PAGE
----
road trip travel blog

Flash forward to today and your road trip can be anything and everything you want it to be. Coast to coast along Route 66, 10,000 miles in an old banger in the Mongol Rally, the length of Australia’s Gold Coast on an epic surfing adventure. You choose. Long or short. Through mountain passes. Along salt flats. You are limited only by your imagination. Okay, you are limited by your vehicle too – but even that’s negotiable with the right budget.

So, where would your dream road trip take you?

Wherever you go, make sure it’s safe

Car safety advice for a road trip.

First up this week is a blog post from Wander Mum, who has some sound advice about car safety. Sure, it might not be the most romantic part of road trippin’, but it is one of the most important. You won’t be going very far without both you and your car in one piece: Car safety advice for a road trip.

Go solo or go with friends?

A solo road trip – why you can and why it will be fabulous!

Make no mistake, this is a mighty big decision. Going solo can be immensely liberating – it’s just you and the open road. Trouble is, if (or when) something goes wrong, being on your own will bite that much harder – especially if you think a carburettor is something that belongs in an Italian restaurant. Going with friends can make things much less daunting. But you’d better be sure you can cope with living in each other’s pockets. Being together 24/7 is enough to drive a wedge between even the closest relationships. Decisions, decisions. While you scratch your head, Solo Traveler has your back: A solo road trip – why you can and why it will be fabulous!

If you decide the solo thing just isn’t your cup of cocoa, let’s look at this from a different angle. Would you consider road tripping with a stranger? Pick your jaw off the floor. Yes, it’s a gamble. But it can also be one of the most thrilling experiences of your life. And you might just get to have as much fun as the guys from Internet Adventure Club.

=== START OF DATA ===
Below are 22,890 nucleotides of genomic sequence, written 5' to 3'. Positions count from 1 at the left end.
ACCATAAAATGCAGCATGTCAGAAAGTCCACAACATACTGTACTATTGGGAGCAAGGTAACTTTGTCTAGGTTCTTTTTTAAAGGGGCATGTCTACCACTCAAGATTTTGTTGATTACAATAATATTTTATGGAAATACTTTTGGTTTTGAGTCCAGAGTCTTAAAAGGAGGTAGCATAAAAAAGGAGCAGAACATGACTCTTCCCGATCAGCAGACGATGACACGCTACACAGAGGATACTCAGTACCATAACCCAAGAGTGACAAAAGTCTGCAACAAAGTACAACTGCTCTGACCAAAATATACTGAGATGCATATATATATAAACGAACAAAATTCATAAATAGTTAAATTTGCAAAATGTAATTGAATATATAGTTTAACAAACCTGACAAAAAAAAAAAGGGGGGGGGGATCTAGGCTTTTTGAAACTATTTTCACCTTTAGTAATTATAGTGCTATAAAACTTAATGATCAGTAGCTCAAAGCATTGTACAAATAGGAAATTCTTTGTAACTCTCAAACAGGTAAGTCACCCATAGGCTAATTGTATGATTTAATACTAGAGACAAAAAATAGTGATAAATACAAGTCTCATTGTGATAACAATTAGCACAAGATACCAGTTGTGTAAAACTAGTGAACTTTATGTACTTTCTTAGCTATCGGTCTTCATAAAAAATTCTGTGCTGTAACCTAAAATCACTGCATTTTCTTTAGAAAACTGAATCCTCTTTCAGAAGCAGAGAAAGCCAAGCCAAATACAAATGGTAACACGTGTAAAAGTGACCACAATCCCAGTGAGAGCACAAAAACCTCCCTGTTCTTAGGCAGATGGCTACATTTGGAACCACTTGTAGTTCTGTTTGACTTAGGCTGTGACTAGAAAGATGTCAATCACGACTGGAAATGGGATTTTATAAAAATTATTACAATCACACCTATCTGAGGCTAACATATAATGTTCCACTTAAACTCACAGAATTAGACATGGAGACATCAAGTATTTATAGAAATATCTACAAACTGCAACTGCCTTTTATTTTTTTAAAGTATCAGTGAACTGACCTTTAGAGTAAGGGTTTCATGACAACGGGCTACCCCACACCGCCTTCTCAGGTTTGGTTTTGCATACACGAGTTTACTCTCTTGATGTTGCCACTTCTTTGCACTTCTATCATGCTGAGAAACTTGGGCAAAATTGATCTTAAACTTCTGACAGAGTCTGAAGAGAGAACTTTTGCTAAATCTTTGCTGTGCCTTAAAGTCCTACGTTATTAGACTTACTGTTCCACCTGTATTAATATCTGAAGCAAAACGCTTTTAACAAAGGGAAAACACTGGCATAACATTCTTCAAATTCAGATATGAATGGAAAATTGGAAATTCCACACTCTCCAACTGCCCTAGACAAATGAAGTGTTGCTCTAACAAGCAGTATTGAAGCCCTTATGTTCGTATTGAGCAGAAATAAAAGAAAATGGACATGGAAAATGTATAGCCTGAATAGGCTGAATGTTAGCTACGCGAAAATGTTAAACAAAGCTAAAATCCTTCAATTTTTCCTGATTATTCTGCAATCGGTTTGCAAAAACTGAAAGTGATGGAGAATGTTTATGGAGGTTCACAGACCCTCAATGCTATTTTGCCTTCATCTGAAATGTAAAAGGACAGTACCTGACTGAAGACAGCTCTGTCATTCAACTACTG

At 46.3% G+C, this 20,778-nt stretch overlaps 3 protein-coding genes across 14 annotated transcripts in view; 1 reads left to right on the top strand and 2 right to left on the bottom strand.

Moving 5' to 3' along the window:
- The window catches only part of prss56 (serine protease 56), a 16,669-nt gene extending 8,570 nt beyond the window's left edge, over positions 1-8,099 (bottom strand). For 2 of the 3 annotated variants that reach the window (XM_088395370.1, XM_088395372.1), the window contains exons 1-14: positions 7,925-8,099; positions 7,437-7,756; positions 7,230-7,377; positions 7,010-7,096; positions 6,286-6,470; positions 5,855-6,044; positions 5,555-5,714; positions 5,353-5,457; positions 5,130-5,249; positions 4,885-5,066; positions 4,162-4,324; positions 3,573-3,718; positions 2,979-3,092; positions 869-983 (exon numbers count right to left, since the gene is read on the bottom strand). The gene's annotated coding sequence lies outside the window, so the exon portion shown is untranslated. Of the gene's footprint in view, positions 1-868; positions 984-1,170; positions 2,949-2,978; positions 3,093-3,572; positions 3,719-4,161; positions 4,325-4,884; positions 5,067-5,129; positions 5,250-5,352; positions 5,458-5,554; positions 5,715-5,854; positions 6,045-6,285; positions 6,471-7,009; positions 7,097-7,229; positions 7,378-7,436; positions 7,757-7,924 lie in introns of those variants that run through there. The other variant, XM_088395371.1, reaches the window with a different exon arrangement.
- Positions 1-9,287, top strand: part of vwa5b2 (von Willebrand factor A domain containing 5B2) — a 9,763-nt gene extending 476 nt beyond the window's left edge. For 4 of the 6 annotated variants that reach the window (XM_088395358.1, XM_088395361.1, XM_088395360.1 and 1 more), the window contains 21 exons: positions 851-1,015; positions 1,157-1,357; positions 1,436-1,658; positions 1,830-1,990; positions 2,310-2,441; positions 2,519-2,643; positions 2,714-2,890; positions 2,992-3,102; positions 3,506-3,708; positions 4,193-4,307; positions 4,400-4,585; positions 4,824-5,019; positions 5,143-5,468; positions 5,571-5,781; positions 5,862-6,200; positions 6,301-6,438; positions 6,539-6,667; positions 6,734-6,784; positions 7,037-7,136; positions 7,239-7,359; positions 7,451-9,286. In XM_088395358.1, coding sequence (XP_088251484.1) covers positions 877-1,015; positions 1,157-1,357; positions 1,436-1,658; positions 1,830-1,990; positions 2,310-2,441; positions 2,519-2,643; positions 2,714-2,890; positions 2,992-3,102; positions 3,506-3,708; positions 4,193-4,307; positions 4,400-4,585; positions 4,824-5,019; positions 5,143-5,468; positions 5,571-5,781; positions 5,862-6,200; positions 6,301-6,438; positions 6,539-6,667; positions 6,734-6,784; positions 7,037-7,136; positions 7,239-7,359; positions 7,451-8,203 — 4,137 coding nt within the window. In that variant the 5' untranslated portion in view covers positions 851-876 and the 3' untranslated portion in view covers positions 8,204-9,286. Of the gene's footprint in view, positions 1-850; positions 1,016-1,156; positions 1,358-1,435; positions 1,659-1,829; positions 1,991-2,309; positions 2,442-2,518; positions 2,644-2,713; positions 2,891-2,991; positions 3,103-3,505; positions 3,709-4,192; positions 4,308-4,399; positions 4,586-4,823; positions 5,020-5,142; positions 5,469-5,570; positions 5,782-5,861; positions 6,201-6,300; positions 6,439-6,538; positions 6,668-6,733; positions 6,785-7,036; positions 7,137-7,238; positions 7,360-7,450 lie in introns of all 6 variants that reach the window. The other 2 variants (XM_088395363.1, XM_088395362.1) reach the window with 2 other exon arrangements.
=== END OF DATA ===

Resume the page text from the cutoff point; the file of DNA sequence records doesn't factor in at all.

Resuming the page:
Just make sure its epic

How to plan an epic road trip.

Of course a road trip doesn’t have to be epic must be epic. And the supremely unglamorous secret to achieving epic? Planning. Lots and lots of planning. The good news is that Helen In Wonderlust is here to throw you a bone or two: How to plan an epic road trip.

Talking of epic…

Valley of Fire - travel blog

The name Valley of Fire conjures images of biblical epicness. But you won’t find the Valley of Fire in the pages of Leviticus or Genesis, it’s in Nevada! And the scenery is every bit as dramatic as the name suggests. Don’t believe us? Hotfoot it over to Alex In Wanderland’s A very JUICY road trip part V: Valley of Fire. The photos are stunning. As for the hired RV – well, you be the judge.

It’s not about the destination, it’s about the journey

Exactly. Sure it’s a cliché, but it’s lost on so many travellers. The journey is part of the travel experience. One person who knows that better than most is Elle-Rose from The World And Then Some, a traveller who discovered the joys of road trippin’ after realising that flight gave her the wrong kind of goosebumps. Thousands of miles, hundreds of photographs and dozens of unforgettable experiences later, Elle-Rose knows a thing or two about how to make the most out of a road trip.